By Meghan Hall
A development site eyed by investors has traded hands, and new plans for the property are now already underway. In a deal that closed on July 23rd, Trammell Crow Company purchased property at 1900 and 1916 Boren Ave. for $49 million. The seller, according to public documents, was OneLin Capital Corporation.
1916 Boren Ave. is currently developed with a 21,600 square foot building constructed in 1929. The 1900 Boren lot is much smaller, and is developed with an auto lot. The building on the lot totals just 256 square feet, and the property totals about 0.12 acres.
Prior to the sale, OneLine Capital Corporation was in the process of planning two towers at the site. Design documents on file with the City showed that a 47-story tower with 379 residential units and 236 co-living units. A 16-story hotel was also planned for the project, called OneCentral. However, those plans were scrapped. Amenities would have included an atrium in the lobby space, balconies and roof terraces with common recreation areas or eating and drinking establishments.
The project, with Gensler as the architect, had proceeded to the recommendation phase of Design Review and received a Master Use Permit, according to previous reporting by The Registry.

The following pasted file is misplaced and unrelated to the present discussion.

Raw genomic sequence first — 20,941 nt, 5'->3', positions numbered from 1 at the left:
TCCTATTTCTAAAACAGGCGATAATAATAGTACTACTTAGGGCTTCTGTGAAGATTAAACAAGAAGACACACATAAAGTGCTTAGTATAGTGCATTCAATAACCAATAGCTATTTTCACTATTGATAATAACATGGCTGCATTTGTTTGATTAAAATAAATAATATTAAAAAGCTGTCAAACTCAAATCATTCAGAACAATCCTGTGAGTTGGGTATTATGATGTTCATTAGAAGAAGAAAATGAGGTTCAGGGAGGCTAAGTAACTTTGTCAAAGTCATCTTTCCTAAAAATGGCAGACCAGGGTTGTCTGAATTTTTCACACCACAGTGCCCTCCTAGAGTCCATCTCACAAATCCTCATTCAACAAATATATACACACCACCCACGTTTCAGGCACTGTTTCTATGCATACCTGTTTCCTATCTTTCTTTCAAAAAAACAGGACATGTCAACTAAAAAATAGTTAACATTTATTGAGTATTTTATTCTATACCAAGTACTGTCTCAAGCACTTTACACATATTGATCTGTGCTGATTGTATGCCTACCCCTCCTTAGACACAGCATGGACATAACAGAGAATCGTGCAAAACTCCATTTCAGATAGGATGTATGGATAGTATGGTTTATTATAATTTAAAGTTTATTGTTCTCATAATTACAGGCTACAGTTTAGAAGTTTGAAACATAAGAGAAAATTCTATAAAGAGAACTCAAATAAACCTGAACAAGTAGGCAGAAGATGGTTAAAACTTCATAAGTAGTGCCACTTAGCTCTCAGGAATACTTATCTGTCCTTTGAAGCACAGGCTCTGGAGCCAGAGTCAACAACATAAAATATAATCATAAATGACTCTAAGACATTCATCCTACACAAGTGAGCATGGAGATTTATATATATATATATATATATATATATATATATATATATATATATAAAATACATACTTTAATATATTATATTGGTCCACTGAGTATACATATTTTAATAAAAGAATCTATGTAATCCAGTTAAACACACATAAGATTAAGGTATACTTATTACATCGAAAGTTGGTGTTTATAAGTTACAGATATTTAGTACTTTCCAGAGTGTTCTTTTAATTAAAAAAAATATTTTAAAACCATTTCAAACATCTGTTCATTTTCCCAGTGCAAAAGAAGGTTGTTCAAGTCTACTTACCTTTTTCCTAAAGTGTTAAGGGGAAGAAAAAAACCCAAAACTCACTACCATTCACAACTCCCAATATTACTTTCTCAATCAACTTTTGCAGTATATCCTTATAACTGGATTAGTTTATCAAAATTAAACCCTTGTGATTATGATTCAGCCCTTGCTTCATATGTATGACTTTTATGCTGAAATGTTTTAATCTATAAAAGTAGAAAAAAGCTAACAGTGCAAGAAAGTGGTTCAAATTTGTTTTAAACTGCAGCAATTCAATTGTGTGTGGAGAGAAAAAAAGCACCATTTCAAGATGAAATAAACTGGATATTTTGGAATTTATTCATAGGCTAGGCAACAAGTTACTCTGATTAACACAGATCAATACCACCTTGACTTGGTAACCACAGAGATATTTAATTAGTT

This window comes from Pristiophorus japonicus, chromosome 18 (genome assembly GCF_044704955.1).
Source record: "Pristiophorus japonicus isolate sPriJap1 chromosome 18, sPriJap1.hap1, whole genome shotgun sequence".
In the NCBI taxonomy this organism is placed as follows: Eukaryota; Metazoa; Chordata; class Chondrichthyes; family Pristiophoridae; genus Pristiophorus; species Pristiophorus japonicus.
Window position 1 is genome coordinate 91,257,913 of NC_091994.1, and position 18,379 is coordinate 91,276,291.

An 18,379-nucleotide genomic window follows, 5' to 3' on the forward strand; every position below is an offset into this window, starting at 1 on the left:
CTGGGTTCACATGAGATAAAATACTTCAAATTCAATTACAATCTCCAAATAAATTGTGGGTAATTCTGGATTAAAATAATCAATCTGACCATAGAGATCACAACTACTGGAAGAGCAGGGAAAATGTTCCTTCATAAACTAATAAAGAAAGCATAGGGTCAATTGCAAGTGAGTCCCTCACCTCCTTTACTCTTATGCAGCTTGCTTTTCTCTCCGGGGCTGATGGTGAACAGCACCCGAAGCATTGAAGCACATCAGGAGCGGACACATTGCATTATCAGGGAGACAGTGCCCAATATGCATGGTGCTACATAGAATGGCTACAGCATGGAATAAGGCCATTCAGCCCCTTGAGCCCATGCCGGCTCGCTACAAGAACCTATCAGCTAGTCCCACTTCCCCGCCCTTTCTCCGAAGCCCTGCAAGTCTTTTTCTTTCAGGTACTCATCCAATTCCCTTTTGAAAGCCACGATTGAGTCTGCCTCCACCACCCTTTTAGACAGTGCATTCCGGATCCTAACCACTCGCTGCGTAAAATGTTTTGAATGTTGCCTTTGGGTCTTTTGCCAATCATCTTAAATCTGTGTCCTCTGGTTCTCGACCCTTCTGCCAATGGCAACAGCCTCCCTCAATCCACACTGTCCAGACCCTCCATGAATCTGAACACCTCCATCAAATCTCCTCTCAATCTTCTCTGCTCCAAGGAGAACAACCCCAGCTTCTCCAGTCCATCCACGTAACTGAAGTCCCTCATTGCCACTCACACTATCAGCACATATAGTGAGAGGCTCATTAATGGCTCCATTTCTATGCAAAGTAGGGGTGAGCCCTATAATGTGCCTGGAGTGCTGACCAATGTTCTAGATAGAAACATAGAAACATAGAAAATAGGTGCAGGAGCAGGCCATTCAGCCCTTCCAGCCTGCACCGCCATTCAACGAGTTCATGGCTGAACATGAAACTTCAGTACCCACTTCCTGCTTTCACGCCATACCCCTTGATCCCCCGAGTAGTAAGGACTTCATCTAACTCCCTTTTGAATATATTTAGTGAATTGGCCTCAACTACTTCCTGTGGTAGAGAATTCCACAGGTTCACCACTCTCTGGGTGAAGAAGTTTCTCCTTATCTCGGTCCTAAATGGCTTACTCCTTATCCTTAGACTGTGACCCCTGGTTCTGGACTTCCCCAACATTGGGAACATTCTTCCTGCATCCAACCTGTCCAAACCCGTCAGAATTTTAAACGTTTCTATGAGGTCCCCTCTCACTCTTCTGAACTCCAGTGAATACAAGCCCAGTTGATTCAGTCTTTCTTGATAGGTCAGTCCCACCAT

Trammell Crow, however, appears to be taking a different direction with the property. Trammell Crow intends to develop a 10-story, 238,700 square foot office property at the site. Architecture firm Collinswoersman is designing the project.
Trammell Crow is also responsible for designing the building next door, at 1930 Boren Ave. Called the Boren Lofts, Trammell Crow sold the development to Canada-based Oxford Properties Group in April of this year for $119.6 million. The development was completed in February and totals 136,217 square feet of space. The building features 12-foot windows, 15,000 square foot floor plates and a rooftop terrace. South facing patios are also incorporated into every floor.
While office fundamentals in downtown Seattle are still recovering from the impacts of the coronavirus pandemic, proposal for new development shows belief in the Seattle market. Class A vacancy still crept up at the end of the second quarter, increasing 0.91 percent during the second quarter to 9.7 percent, according to data released by Broderick Group. Asking rents also softened, declining to $47.15 per rentable square foot, full service. During the second quarter, the largest leases were renewals or expansions: the Casey Family Programs renewed for 61,500 square feet at West 8th, while Dell-EMC also signed a renewal for 46,500 square feet at 505 First. Zymeworks is expanding by 15,000 square feet to 57,000 square feet in the Financial Center. The largest new lease of the second quarter was signed by RSM, who will be taking 22,193 square feet in the Madison Centre. As new developments are built out in the coming years, leasing activity is expected to pick up, lowering vacancy rates once again.